Plenty of Cuban entrepreneurs prefer the PC (we’ve heard a number of requests for Dells from entrepreneurs), in large part because PCs are easier to afford, acquire and maintain in Cuba. That being said, many developers still choose Macs -- when they can -- because of their ease of engineering.
15. Internet access is, at best, intermittent.
For programmers and startups, this means you must write very clean code...many work offline most of the time, then sprint to upload it on a periodic basis. There are illegal-but-tolerated local area networks that allow for collaboration and social gaming.
16. Developer talent is abundant.
IT outsourcing is one of Cuba’s most promising short term industries. Despite poor Internet access, some are likening Cuba to the next India due to its strong, affordable developer talent. The country graduates over 4,000 IT engineers a year but there are too few state jobs to absorb this supply. As a result, many graduates enter IT consulting or start businesses. Cuba’s much more reasonable time zone (GMT -4) and its physical proximity to the U.S. are added bonuses for American outsourcers.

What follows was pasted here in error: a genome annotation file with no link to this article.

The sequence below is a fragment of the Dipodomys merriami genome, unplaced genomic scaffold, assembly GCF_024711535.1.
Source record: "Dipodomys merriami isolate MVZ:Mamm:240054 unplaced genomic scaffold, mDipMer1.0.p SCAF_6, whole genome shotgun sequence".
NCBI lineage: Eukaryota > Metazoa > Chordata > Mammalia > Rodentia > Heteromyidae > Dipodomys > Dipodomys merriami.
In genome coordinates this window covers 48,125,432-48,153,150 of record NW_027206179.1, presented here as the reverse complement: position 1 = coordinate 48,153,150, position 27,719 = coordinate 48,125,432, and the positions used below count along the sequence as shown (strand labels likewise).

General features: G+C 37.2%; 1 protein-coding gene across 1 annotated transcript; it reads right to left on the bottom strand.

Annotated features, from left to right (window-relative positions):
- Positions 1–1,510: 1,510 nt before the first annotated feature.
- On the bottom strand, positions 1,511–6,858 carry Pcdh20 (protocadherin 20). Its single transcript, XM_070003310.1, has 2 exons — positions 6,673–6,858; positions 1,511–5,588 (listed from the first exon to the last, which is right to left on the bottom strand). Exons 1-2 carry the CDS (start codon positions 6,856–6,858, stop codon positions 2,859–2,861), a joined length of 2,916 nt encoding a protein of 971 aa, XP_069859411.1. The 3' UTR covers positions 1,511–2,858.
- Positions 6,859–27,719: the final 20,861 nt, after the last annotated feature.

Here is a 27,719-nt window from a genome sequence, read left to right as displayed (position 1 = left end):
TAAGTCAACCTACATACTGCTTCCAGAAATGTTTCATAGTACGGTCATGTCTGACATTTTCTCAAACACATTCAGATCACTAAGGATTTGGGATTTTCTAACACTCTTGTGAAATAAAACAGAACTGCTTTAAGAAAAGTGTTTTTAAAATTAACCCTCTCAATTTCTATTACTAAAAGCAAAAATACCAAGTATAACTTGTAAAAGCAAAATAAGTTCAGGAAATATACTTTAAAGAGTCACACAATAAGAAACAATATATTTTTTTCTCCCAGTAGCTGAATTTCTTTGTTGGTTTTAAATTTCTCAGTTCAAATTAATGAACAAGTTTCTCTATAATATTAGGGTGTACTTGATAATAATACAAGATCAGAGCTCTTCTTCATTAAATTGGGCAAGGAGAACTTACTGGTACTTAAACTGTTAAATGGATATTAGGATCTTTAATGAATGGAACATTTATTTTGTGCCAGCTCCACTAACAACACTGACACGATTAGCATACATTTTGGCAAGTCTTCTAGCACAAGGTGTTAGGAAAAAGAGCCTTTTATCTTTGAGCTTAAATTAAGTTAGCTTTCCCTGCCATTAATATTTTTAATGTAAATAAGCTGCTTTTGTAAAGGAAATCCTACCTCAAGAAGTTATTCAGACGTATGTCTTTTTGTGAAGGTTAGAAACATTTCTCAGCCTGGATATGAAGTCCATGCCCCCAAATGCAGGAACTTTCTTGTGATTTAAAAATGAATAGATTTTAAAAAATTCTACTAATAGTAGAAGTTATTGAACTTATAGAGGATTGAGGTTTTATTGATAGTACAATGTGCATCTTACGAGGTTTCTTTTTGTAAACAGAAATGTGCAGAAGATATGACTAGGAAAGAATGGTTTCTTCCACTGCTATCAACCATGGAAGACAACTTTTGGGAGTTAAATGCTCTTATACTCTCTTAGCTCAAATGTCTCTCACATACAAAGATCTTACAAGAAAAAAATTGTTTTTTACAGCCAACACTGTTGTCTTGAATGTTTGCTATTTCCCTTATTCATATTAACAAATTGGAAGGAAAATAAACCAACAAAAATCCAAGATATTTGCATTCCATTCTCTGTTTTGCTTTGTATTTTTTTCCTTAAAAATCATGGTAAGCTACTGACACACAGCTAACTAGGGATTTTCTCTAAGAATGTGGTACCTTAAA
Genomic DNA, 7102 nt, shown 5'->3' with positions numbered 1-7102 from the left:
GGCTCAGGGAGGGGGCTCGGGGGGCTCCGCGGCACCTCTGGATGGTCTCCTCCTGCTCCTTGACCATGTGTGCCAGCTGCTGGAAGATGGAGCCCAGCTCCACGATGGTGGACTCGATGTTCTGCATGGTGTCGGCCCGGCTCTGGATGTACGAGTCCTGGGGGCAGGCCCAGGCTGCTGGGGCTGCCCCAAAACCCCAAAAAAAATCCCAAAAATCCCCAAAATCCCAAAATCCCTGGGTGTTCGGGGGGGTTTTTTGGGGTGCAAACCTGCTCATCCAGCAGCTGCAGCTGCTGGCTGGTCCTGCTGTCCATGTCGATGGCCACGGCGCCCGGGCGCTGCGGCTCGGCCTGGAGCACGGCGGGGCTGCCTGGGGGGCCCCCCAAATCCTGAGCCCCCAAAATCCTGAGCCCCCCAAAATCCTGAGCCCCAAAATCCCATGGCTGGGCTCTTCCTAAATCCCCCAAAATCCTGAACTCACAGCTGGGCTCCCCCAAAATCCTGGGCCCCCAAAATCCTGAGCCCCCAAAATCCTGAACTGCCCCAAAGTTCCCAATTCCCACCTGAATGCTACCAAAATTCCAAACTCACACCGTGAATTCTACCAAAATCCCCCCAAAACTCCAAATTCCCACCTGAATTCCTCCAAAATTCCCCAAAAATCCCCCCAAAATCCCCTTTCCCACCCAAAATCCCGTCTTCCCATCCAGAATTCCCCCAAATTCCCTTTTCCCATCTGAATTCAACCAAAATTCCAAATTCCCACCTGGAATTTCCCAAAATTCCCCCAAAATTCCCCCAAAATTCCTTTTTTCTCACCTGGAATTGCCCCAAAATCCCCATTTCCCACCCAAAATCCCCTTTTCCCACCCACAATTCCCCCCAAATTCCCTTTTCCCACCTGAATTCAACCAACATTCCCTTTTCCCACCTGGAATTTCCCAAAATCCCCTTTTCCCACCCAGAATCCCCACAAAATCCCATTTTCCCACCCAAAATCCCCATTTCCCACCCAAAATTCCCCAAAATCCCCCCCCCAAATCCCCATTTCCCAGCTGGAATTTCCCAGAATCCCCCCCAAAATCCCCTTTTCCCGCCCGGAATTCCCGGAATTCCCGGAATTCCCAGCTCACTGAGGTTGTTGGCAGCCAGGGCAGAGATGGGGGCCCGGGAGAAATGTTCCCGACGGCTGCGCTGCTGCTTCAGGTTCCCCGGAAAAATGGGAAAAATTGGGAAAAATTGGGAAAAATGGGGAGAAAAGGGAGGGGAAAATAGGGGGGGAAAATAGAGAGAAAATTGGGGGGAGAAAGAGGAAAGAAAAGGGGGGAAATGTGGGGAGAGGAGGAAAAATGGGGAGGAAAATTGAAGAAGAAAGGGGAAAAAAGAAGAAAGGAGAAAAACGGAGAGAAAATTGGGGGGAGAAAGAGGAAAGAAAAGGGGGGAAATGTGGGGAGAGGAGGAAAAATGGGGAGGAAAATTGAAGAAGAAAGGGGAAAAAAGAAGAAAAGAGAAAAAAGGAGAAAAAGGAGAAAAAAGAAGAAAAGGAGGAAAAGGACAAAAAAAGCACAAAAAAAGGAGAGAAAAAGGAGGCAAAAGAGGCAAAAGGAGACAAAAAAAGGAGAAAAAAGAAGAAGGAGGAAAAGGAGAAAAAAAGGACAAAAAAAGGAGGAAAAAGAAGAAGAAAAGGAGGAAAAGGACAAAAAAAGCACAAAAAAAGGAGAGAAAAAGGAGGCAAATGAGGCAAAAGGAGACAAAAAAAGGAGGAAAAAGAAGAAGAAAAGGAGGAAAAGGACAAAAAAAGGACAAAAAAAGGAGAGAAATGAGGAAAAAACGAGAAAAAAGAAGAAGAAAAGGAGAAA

17. Cubans are well educated.
Cuba has a very well-educated population in general, with a 99 percent literacy rate and excellent engineers stemming from universities across the country. The best talent graduates from Cuba’s University of Information Sciences (UCI), which in Cuba is like Harvard, Stanford, and MIT combined.
Despite recent improvements, there are still many unknowns for scaling startups and technology businesses in Cuba. Legal uncertainty is your largest risk: It’s unclear how quickly Internet access will be expanded, what types of business models will be allowed or how big your business can get before other obstacles come into play. Yet whoever manages to successfully navigate Cuban laws and chart a course for the rest of us will undoubtedly earn some outsized returns.
If you’d like to learn more about Cuba and its entrepreneurial ecosystem, AngelSummit Americas is hosting a keynote session with Cuban-based entrepreneurs in Miami this April 14-15. The panel will explore the realities of building businesses in Cuba and the nuances that investors and founders must consider if they expand to the country.